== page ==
During the 2019 field season of the Chan Chich Archaeological Project (CCAP)/Belize Estates Archaeological Survey Team's (BEAST) work in northwestern Belize, excavations commenced at an elite household at the site of Gallon Jug, named Courtyard B-1. Excavations revealed intriguing details about the lives of the inhabitants through the presence of burials, ceramics, architecture, and – as is central to this research – Patolli boards. Patolli, a prehistoric game of chance played throughout Mesoamerican, is a relatively under researched topic within the field of archaeology. In this thesis I argue that the patolli boards at Gallon Jug portray evidence of elite competition and shifts to social dynamics at the site. Through the analysis of setting, symbolism and the available data regarding patolli across the Maya region, this research shows that even something as seemingly mundane as a game of chance can yield valuable insights into the lives of those who played them.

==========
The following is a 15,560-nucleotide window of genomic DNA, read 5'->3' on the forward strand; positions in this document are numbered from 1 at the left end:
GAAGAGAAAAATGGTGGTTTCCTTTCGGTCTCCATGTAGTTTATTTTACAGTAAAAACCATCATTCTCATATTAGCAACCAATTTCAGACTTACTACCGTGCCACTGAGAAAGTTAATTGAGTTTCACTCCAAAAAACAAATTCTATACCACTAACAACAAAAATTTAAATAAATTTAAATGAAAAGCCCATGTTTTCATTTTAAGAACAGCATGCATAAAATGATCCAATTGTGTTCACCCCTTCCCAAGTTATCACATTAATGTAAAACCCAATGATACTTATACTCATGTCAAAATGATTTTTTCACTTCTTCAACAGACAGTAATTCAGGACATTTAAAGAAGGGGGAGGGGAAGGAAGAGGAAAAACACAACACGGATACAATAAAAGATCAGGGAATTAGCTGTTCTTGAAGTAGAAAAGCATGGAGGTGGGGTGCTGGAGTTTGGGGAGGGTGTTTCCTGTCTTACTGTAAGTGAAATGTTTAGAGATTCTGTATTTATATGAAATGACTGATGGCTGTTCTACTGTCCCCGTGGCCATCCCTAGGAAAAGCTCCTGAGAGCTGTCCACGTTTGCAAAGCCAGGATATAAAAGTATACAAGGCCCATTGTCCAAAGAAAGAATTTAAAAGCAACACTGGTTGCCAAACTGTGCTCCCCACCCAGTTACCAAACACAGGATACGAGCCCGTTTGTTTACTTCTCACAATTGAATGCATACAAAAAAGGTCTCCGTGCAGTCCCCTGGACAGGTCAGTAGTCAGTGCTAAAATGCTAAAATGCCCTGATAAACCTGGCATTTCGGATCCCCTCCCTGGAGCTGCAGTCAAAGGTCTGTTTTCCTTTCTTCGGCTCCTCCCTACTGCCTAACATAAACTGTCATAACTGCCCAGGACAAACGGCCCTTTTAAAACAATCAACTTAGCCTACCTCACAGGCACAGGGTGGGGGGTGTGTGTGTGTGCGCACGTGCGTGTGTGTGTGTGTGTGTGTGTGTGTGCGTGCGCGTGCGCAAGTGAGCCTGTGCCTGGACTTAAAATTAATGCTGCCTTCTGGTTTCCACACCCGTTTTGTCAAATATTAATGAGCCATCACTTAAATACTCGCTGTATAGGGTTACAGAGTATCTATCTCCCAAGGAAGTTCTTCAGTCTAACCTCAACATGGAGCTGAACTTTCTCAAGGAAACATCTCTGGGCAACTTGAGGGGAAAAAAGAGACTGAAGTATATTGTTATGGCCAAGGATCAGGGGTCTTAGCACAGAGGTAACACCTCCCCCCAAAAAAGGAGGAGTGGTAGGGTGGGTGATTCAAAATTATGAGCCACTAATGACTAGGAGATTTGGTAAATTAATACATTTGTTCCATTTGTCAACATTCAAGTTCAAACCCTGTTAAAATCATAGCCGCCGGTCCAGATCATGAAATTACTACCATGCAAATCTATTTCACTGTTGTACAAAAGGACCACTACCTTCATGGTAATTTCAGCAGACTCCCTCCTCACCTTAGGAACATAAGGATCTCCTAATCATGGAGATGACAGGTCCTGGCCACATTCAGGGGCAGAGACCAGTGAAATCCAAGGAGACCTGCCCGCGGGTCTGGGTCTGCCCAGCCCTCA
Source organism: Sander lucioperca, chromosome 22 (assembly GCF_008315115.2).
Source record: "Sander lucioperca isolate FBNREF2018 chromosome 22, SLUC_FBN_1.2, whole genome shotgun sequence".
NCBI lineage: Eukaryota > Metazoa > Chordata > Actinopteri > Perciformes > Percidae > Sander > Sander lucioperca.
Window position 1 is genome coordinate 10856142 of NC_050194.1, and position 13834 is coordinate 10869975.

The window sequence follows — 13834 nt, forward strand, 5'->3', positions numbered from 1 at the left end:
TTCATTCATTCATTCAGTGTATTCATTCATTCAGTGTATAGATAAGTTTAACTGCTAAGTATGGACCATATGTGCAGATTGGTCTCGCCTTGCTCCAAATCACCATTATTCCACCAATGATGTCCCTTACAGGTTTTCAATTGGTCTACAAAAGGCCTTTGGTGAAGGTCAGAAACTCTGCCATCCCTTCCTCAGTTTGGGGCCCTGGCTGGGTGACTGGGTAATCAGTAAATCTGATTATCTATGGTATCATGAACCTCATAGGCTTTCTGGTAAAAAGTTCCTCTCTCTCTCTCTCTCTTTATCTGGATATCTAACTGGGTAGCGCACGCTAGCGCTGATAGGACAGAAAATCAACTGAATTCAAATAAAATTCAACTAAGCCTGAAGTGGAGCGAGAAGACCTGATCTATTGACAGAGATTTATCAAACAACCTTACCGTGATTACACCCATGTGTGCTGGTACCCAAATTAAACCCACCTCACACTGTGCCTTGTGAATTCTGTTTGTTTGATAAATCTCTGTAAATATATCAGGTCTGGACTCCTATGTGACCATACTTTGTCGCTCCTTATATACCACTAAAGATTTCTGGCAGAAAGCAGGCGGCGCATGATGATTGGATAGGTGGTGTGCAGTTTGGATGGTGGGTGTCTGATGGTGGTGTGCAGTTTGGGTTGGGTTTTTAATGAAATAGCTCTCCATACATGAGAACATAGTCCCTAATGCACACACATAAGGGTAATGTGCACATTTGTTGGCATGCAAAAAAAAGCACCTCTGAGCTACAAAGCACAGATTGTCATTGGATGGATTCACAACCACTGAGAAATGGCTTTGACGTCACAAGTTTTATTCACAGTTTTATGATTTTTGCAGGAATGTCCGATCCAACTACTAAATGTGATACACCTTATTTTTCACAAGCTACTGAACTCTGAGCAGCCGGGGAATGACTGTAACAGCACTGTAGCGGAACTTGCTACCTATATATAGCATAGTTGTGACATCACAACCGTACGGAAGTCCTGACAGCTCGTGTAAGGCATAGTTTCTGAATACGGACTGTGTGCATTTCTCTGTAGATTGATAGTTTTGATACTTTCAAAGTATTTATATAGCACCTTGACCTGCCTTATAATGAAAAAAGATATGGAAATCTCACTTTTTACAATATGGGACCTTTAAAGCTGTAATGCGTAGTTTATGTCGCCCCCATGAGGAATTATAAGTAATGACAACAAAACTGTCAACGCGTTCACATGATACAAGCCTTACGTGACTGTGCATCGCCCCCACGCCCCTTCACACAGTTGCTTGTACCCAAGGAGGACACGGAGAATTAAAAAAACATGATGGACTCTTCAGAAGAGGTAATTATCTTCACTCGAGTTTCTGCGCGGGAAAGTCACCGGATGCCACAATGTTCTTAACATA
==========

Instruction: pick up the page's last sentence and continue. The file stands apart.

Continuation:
Bachelor of Science (B.S.)
College of Sciences
Kopp, Nicholas C., "Social Change and Games of Chance at the Site of Gallon Jug" (2020). Honors Undergraduate Theses. 841.